History in Cambodia

History in Cambodia

The first information about the population of Cambodia dates back to the early Neolithic (5th millennium BC). At this time, a tribal organization took shape, and the population was engaged in agriculture, fishing, and hunting. By the middle of the 1st millennium BC. e. the ancestors of the Khmers developed an original culture of the Bronze Age. In those days, Cambodians ate mainly fish and rice and lived in stilt houses, just as they do now.

The first known state on the territory of Cambodia was the kingdom of Funan, formed in the 1st-6th centuries. n. e. in the Mekong Delta. Funan was famous for building sea vessels, making cotton fabrics, as well as for its jewelry made of gold and precious stones, and glass items. The state actively traded with India, China, Armenia and the Roman Empire, and by the 3rd century AD. became one of the most powerful maritime powers in Southeast Asia. His influence extended to the territories now occupied by Burma, Thailand, part of Malaysia and Indonesia.

In the VII-VIII centuries. the states of Chenla of Earth and Chenla of Water arose. During this period, new forms of exploitation appeared (corvée, mortgage), the sale of land became frequent, and a numerous personally dependent peasantry (anak sre) arose. Local elements began to predominate in culture, Khmer writing arose. Check a2zdirectory for old history of Cambodia.

In the ninth century in the Mekong Delta and adjacent areas, the formation of the empire of Cambujadesh began, which by the 11th century. became the largest state of the Indochinese peninsula. Cambujadesh became the forerunner of Cambodia proper. The territory of the empire reached a large size. Its capital was the city of Angkor. During this period, there was a transition to a new ideological system – Mahayana Buddhism. Numerous temples were erected, the city of Angkor Thom was built, the Bayon temple complex with its most interesting bas-reliefs stands out in particular. In addition, roads, canals, fortifications, hospitals and houses for travelers (the prototype of today’s hotels) were also built. The Khmer kings, who considered themselves equal to the gods, spared neither effort nor money to decorate their capital, erecting numerous temples and palaces there.

From the end of the 13th century, the weakening of the state began, its territory was steadily shrinking. In 1431, the troops of Siam (the predecessor state of present-day Thailand) captured and destroyed Angkor. With the fall of Angkor, the so-called Angkor period in the history of Cambodia ended. Phnom Penh, located about 240 km southeast of Angkor, became the new capital of the Cambodian state that soon revived. However, Angkor remained a symbol of the former power of Cambodia and now the image of the temple of Angkor Wat is present on the flag of Cambodia.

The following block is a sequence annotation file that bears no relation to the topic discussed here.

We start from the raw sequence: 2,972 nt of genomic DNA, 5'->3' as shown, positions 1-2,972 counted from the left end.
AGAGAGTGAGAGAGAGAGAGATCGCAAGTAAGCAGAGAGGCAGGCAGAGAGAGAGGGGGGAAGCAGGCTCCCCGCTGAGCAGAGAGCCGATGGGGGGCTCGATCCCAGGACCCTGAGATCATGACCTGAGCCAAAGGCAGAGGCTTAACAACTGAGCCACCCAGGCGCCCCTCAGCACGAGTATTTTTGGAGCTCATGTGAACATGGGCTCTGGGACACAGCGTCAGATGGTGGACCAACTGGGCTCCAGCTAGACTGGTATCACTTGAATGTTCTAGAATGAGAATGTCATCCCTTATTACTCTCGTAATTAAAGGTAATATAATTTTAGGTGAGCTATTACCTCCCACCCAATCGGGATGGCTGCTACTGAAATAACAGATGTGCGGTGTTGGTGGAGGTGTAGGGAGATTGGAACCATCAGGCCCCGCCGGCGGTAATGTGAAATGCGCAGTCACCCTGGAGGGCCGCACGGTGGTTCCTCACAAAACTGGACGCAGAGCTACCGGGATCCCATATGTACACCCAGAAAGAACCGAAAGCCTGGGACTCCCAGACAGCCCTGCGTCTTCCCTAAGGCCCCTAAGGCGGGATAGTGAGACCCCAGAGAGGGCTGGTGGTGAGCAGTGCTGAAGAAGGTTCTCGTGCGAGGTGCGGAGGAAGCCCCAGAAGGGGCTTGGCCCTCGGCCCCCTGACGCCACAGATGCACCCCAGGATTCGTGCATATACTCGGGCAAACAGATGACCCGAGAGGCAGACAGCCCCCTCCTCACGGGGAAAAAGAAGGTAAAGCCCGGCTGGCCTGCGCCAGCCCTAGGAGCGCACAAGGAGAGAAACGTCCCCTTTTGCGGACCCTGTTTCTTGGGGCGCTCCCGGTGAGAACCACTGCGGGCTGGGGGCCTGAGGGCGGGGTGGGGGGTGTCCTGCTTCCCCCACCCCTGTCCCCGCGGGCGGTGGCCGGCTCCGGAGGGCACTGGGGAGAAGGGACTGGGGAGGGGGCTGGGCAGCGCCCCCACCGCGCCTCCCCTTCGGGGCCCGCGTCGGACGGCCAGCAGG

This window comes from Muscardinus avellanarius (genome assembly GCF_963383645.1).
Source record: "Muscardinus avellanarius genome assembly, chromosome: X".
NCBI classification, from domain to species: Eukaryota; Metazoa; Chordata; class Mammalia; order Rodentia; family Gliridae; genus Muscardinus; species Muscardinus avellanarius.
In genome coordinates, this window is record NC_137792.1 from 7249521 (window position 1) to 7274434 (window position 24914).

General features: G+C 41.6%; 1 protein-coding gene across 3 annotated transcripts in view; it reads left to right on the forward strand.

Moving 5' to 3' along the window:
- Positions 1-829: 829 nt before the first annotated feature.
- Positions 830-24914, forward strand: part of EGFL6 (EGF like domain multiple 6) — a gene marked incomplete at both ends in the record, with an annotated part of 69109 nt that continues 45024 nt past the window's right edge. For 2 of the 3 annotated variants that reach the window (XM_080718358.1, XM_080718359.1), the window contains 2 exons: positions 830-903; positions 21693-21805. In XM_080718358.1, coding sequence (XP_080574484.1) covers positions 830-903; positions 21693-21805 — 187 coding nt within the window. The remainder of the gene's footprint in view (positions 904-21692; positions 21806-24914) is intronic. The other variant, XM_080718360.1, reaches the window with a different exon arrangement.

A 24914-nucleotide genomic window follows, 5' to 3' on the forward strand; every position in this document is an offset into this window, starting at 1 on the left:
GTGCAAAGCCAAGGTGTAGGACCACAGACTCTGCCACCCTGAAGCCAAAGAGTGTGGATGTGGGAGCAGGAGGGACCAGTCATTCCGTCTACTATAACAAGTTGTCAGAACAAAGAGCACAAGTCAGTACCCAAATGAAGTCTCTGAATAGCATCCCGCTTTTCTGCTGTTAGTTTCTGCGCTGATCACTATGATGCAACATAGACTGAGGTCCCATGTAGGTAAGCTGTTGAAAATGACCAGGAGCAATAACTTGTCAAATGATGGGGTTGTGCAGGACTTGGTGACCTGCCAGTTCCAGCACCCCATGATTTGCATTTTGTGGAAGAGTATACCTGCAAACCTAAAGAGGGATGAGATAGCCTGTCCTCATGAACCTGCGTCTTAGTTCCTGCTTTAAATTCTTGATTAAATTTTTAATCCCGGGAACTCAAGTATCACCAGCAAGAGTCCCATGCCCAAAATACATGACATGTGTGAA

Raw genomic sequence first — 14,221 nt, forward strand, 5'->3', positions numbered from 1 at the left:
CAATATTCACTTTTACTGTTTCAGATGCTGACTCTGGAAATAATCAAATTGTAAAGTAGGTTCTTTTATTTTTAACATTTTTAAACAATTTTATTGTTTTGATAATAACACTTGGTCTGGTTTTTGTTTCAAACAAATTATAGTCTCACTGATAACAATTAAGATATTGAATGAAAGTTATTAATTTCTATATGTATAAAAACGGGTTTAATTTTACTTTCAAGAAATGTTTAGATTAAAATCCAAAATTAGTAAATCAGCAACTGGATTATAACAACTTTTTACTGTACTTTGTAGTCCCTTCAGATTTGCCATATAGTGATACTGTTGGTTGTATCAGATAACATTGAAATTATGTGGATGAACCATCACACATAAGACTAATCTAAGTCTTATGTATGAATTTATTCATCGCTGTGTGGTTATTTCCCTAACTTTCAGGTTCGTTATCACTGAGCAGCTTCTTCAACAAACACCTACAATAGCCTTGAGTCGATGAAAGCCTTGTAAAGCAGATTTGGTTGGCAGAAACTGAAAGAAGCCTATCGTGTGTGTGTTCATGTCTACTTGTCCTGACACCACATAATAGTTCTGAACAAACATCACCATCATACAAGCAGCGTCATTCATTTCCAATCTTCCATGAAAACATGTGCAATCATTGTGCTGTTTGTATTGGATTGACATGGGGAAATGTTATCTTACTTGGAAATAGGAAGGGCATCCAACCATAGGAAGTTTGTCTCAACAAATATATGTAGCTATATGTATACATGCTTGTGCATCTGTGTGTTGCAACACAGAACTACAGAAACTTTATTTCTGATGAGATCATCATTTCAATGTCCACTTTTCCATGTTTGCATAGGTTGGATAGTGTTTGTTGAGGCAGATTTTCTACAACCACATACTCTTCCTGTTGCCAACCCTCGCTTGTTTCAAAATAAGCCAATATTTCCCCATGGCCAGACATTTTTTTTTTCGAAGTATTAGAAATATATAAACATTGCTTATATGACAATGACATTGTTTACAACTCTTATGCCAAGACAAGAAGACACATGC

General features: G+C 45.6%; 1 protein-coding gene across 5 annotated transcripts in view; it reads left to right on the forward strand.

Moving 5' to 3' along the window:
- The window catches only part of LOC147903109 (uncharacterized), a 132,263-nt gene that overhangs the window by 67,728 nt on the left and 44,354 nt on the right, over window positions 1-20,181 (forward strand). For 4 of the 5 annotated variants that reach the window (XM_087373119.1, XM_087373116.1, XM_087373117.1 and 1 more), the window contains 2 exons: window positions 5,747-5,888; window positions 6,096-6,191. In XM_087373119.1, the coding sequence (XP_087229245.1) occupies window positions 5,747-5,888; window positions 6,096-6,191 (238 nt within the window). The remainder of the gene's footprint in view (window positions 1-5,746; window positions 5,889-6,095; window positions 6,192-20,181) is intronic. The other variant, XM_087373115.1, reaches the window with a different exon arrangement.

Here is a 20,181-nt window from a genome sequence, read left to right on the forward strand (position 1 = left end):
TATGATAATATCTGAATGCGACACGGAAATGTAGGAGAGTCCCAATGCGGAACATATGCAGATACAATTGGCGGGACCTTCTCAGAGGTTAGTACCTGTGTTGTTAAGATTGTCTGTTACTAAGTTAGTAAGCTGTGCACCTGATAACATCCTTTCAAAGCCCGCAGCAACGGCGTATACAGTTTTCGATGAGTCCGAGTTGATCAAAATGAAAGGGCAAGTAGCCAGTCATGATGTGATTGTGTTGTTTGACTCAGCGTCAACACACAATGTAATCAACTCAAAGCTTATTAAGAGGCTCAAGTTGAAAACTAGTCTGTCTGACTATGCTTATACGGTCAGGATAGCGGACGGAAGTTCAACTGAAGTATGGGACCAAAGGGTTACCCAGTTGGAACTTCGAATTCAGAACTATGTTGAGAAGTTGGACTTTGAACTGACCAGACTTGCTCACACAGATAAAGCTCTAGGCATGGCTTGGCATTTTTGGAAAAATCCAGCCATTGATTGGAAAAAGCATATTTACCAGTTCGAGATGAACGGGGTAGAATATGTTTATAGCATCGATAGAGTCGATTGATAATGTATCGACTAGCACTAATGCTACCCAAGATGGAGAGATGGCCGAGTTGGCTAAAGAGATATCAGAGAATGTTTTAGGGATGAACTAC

In the XVIII century. The weakening of Cambodia began, and, as a result, it became dependent on the Siamese and Vietnamese states, which annexed a significant part of the territory that was previously part of the Cambodian state. Since 1863, a French protectorate was proclaimed over Cambodia, which lasted until 1953. From that time until 1970, the country had a constitutional monarchy. In 1970, a coup d’etat took place, which led to a period of political crises and civil wars. In April 1975, power in the country was in the hands of the so-called Khmer Rouge, headed by dictator Pol Pot. The Khmer Rouge renamed the country Democratic Kampuchea, abolished money and turned the country into a giant concentration camp. During the years of the Khmer Rouge (1975-1978)

At the end of 1978, relations between Cambodia and Vietnam sharply deteriorated. In January 1979, Vietnamese troops invaded the country and occupied Phnom Penh. The Khmer Rouge regime was overthrown, power passed into the hands of the pro-Vietnamese government. In 1989, Vietnamese troops were withdrawn from Cambodia. The situation in the country gradually returned to normal. In 1993, under the auspices of the UN, elections were held in the country, as a result of which royal power was restored. The country was returned to its former name – Cambodia. However, the Khmer Rouge boycotted the elections and continued their resistance, which ended only at the end of 1998. The Kingdom of Cambodia is currently part of ASEAN.

Rong Island.

Rong Island is two mountain ranges of volcanic origin with a maximum height of 460 m above sea level, connected by a plain of alluvial origin. The mountain slopes of Rong Island are covered with moist monsoon forests. The plain is a grassy savannah with areas of light forest and small reservoirs. Where the rivers flow into the ocean, mangrove thickets have formed, they are especially developed on the eastern coast facing Kampong Saom Bay. Multi-day tours are organized to the island with camping and hiking on its territory. In the vicinity of Rong there are several uninhabited islands.

History in Cambodia